8 lessons from Facebook for your digital marketing future
Katherine Hunter-Blyden
December 6, 2016

Whether you have or work with or in a B2C or B2B business, there are several lessons from Facebook that you can use to improve your digital marketing strategy.


Katherine Hunter-Blyden

Lesson #1: Turbocharge social interactions.

Relationships are important. This is as true in business today as it was 20 or even 30 years ago. New technologies have enabled more companies to connect and interact with customers, employees, suppliers and vendors. Facebook is the world-leading social media platform that enables people to connect and share opinions, ideas, photos and video. Marketers, business leaders and business owners can also turbocharge social interactions with their constituents. Create and regularly monitor customer service accounts on Twitter. Encourage customer reviews on Yelp. Develop content that fosters dialogue. Consider social strategies that support and advance your business and marketing goals.

Lesson #2: Exploit the ubiquitous smartphone.

More than one in seven people on the planet are active daily on Facebook. And, of Facebook’s 1.79 billion monthly active users, 1.66 billion connect through its mobile app. The average person in the U.S. has seven active apps on their smartphone and chances are good that Facebook is one of them. The company has done a tremendous job of ensuring users download the app, activate it and regularly engage.

Consider how often you check your own smartphone during the day. How do the apps that you use make your life better? I love walking into Starbucks and bypassing long lines to pick up my mobile order from my barista. Starbucks "loves" me back by helping me come in more often, through their Star Rewards program and by giving me in-app offers on the items I buy. How can you create similar win-win scenarios for your customers?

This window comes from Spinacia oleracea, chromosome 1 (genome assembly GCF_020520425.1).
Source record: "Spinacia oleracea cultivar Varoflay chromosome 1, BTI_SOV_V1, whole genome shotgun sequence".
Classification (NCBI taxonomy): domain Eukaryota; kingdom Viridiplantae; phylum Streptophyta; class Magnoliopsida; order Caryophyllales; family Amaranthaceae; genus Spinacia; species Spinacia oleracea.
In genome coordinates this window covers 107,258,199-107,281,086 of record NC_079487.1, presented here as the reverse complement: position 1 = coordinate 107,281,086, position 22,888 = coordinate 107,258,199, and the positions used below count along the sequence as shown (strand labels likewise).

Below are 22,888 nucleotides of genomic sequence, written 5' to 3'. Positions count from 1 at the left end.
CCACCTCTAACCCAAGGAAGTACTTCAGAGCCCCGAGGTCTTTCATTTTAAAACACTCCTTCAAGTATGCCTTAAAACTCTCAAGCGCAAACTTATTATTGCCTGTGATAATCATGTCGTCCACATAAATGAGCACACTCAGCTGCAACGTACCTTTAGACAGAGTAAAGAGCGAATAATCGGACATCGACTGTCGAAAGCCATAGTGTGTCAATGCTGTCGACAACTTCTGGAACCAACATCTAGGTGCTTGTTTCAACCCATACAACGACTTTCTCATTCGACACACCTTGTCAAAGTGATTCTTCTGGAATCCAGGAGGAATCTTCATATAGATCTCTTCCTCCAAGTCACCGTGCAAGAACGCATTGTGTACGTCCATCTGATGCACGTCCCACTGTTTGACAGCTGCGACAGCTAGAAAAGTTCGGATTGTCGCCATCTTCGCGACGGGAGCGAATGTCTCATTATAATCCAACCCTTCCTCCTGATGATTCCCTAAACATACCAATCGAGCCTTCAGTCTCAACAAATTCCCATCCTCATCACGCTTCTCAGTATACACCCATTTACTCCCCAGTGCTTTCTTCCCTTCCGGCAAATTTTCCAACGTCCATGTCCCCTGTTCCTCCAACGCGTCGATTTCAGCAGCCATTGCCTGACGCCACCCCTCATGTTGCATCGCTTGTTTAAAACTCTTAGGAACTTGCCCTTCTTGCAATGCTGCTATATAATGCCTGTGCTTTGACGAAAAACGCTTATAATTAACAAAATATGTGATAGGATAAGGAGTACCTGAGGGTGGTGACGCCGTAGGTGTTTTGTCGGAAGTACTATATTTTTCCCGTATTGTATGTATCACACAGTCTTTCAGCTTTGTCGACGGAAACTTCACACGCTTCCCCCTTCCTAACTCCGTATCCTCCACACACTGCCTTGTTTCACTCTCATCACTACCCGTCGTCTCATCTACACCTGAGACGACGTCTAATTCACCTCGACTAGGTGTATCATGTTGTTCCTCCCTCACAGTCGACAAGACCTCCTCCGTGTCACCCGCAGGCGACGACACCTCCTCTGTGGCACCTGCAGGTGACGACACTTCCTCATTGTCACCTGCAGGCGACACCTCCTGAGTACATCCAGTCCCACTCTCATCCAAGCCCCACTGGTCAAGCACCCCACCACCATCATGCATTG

Lesson #3: Collect and protect data.

Facebook capitalizes on the user data it collects to allow marketers to reach people based on age, gender, location, interests and behaviors. The company derives 95% of its revenue from the advertising dollars marketers spend on its do-it-yourself platform. Its treasure trove of data is a competitive advantage over many other social media sites. As such, it is in the company’s best interest to protect the data it collects. Data protection and security measures have the additional benefit of building trust among users, who, in turn, share more data.

The collection and protection of data is essential to optimizing digital marketing. In fact, it is a key competitive advantage over many other forms of marketing. It allows marketers to identify target markets, to understand marketing performance and to recalibrate as needed. 

Lesson #4: Engage with your audience.

Facebook has not only connected with users through its desktop platform and mobile app, but it also encourages users to invite others to connect, which grows its audience. In fact, while I am not a Messenger user, that does not stop Facebook from having my friends send me requests to join Messenger. So the company enables users to be advocates for its products. It does this by: